The Indian startup ecosystem’s top newsmakers this year were a combination of usual suspects and surprise packages. From high-profile departures and appointments to attracting millions (and billions) from investors, here’s a lowdown on who dominated the headlines in 2018:
A tale of two Bansals
Flipkart founders Sachin Bansal and Binny Bansal had a tumultuous year. In May, the former Amazon India colleagues, who happen to share a common surname, sold the e-commerce company they had built from the ground up to Walmart, the iconic American retailer, for $16 billion.
The Bansals’ euphoria at pulling off the world’s biggest e-commerce M&A deal was somewhat dampened by Sachin Bansal’s abrupt departure from the company even before the ink had dried on the paperwork. Sachin Bansal, multiple media reports said, had fallen foul of Flipkart’s investors and even his co-founder. He did, however, leave about $1 billion richer from the sale of his 5.5% stake in the company.
Binny Bansal’s departure a few months later was even more unceremonious. In November, Flipkart’s group chief executive officer stepped down following an internal probe into allegations of personal misconduct.
Vijay Shekhar Sharma
When Warren Buffett’s Berkshire Hathaway picked up a stake in Paytm in August, it was a whole new high for the digital payments company’s founder Vijay Shekhar Sharma. After all, Sharma had managed to prise capital out of an iconic investor known to avoid internet investments like the plague.
Following Berkshire Hathaway’s investment, Paytm’s valuation soared to more than $10 billion. Sharma’s rising fortunes unfortunately attracted the wrong kind of attention. A couple of months later, he found himself embroiled in an extortion racket that involved two Paytm employees including his long-time secretary Sonia Dhawan.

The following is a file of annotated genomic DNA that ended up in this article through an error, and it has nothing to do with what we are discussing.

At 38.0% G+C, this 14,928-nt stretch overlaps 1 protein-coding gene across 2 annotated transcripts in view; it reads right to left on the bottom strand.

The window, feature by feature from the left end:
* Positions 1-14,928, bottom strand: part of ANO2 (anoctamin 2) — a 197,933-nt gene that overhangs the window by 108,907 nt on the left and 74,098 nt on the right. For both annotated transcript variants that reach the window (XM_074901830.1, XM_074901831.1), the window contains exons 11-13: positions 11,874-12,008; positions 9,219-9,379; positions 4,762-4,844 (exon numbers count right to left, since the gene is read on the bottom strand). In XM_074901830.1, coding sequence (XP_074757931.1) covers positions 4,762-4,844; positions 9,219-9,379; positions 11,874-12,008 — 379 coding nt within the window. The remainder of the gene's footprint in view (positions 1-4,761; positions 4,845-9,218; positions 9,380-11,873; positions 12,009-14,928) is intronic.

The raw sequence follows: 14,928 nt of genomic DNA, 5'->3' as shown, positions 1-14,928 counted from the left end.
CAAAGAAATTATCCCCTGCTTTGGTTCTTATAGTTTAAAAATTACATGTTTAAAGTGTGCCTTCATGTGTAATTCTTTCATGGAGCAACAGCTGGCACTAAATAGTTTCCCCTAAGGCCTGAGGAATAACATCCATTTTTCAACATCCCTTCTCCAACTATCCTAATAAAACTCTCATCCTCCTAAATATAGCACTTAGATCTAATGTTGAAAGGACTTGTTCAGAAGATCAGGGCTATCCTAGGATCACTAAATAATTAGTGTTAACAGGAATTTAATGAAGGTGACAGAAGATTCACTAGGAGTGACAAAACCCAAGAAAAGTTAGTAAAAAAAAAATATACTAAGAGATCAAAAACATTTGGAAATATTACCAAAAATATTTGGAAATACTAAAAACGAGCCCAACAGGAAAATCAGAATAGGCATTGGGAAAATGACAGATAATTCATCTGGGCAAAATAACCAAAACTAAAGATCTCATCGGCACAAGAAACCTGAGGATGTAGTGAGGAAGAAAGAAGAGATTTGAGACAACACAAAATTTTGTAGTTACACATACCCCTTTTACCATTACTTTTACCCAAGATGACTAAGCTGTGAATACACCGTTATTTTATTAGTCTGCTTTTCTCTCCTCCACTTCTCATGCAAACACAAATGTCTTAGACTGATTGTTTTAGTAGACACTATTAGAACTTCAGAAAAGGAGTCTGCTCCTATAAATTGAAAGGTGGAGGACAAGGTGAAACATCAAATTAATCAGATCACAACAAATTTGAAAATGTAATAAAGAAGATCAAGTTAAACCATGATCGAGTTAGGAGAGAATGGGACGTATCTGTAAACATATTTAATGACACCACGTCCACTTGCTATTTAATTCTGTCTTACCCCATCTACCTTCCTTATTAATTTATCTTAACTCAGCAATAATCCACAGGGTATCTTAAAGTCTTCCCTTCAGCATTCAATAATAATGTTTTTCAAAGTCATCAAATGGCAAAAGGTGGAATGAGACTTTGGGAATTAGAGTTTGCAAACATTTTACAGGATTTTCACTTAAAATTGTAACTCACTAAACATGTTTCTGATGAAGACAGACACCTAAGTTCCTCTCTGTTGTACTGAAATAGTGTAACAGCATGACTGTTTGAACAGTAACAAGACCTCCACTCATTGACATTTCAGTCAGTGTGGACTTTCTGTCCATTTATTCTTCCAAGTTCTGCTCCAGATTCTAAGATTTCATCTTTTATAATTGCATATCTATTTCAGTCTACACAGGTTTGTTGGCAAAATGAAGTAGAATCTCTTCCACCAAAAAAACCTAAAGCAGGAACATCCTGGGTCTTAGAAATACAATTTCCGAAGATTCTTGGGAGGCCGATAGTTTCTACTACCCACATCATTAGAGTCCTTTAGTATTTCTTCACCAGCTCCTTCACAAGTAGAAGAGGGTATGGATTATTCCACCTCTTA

After leading chipmaker Intel Corp’s operations in Asia for nearly a decade, Debjani Ghosh took charge as Nasscom president in April this year. Ghosh is the first woman to become Nasscom’s president in the two decades that the powerful lobby for India’s information technology (IT) sector has been in existence.
Gender diversity has been a key issue in the IT sector lately and it is widely expected that with Ghosh at the helm, the lobby will be able to address the issue more effectively.
Pankaj Chaddah, Abhijit Bose
It is rare for founders in India’s startup ecosystem to move on to newer pastures before their companies have marked a significant milestone such as an acquisition or an IPO. But in 2018, two founders did just that.
In March, Zomato’s Pankaj Chaddah decided to leave the food-tech company he co-founded a decade ago and is expected to start a new venture. He remains on the Zomato board.
In November, in a surprise move, Abhijit Bose, founder and CEO of mobile payments startup Ezetap, was appointed as the head of messaging app WhatsApp’s India operations. He continues to be a shareholder in Ezetap and will remain on the board as a non-executive director.
Former Hotstar CEO Ajit Mohan was appointed as the India managing director for social networking giant Facebook in September this year. He will formally take charge in early-2019. His appointment brought to an end a seven-month hiring process, a period that saw Facebook struggle to find a head for its India operations on account of its deteriorating relations with the government.